The Beitou Library is an eco-friendly structure located in the center of Beitou Park. The library was built with wood, steel, and other recyclable materials. The building is covered with windows which bathe the library in light. There is even a large balcony where one can sit, read, and enjoy the greenery of the park.
Visitors may enter the library, but be courteous and quiet as this is a working library often filled with hard working students.
The Ketalgalan Culture Center is located at the end of the park near the MRT entrance. The aboriginal Ketagalan people once inhabited and farmed the Beitou area. The name “Beitou” comes from the Ketagalan word for “witch”.
The Ketagalan believed that the sulpher steam and smell in the area showed that sorcery was going on in the area. They called the area “Patauw” or “home of the witches”.
The Culture Center is free to enter. The second floor has exhibitions of clothing and tools used by the aboriginal tribe. It’s worth a visit.
As you walk through the park and past the thermal valley, you will encounter the entrance to the Puji Temple. You must climb the stone stairs and walk the short path up the hill before you arrive there.
The Puji Temple is an example of Japanese style temple architecture. The temple is in wonderful condition and is constantly up kept. Visitors can enter, light incense, say a prayer, and leave a donation. It’s a tranquil place to relax.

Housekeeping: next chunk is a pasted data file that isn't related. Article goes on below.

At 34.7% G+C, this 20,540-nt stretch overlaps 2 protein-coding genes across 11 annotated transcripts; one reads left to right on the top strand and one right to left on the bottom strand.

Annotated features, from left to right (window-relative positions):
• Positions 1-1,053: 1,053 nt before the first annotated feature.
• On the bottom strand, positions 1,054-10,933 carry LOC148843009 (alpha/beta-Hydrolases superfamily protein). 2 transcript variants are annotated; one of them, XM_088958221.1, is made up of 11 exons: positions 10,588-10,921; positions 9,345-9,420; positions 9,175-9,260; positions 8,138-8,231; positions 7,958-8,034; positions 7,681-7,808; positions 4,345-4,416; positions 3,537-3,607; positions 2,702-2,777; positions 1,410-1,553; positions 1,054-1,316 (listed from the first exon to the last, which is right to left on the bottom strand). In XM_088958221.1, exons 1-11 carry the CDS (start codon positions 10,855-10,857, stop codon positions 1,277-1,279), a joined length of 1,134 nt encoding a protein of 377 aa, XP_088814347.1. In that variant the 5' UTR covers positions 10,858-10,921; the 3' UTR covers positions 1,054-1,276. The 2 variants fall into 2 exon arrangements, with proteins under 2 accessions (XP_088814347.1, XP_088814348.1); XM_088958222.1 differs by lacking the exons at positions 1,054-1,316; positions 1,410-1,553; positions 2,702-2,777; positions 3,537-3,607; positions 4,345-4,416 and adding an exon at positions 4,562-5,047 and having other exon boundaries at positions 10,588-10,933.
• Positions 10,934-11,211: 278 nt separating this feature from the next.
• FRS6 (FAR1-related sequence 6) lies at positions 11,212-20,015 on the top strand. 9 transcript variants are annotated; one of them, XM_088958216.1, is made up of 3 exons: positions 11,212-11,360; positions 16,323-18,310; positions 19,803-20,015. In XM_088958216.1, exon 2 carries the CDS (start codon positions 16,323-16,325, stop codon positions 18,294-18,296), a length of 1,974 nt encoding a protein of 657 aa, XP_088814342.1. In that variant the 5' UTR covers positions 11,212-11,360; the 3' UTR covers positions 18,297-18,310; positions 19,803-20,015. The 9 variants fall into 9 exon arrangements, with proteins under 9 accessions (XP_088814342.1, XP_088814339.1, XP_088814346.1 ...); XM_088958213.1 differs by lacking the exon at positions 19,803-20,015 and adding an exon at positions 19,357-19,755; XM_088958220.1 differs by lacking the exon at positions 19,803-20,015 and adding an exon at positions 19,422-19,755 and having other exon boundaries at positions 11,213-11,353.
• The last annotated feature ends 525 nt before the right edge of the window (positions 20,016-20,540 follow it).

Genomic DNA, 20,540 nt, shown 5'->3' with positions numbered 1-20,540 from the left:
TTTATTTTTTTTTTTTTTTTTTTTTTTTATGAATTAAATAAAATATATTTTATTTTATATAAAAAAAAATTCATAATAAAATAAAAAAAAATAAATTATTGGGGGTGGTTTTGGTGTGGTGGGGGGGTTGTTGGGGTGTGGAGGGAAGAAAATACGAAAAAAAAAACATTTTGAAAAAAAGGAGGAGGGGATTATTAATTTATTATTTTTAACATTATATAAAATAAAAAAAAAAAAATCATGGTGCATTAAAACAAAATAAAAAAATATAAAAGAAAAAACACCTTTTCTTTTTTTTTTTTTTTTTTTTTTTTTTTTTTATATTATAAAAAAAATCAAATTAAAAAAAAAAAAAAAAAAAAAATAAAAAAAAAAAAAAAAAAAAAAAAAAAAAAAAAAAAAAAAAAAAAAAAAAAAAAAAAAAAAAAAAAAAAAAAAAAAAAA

After the Puji Temple, walk further up the hill (there are signs) to reach the Taiwan Folk Arts Museum. The Museum has many examples of Taiwan and Japanese Folk art. It also hosts exhibits on early Taiwan life and culture. There are also classes on Japanese tea ceremony.
There are 16 official Hot Spring Marked hot springs and baths in Beitou. Many of the the baths are “old style” Japanese houses. Men and women are separated and bathers soak in the nude.
One of the most famous public baths is the Beitou Outdoor Public Hot Springs. This bath is located within Beitou Park. The pools are outdoors and shared by men and women so bathing suits are required.
There are 5 pools of various temperatures and bathers can sit and look up to enjoy the green beauty of the park. The hot springs open very early and operate until night. What is unique is there is a time limit for each hot spring “session”. Each session is 2 hours. When the 2 hour session is up, everyone must clear out and the next group of bathers comes in. This is why you may see a line out front at certain times during the day.
Prices are very cheap. 40 NT for adults, and only 20 NT for seniors, children, students, and military.
This author enjoyed a cool evening in the pools soaking and appreciating a starry night sky.
The Ramen noodles in Beitou are not to be missed. The “Man Ke Wu” ramen shop is at the top end of Beitou Park. It’s a small noodle shop and is famous in Taipei. There is usually a line out front during peak times. No need to worry.
Because the shop is small, patrons need to share tables with others. The noodles and the stock are delicious. The pork was tender and flavorful. Try the hot spring cooked egg as an appetizer.
There is also another Ramen shop down near the Ketagalan Culture Center. This author didn’t eat there, but there were lines as well. Why not try both?!?
Beitou hosts a hot spring festival from September to November. There are performances, stone carving, tea ceremonies, and the Witch Season Music Program. People can also join guided tours of the area.
For more information: www.taipeisprings.org.tw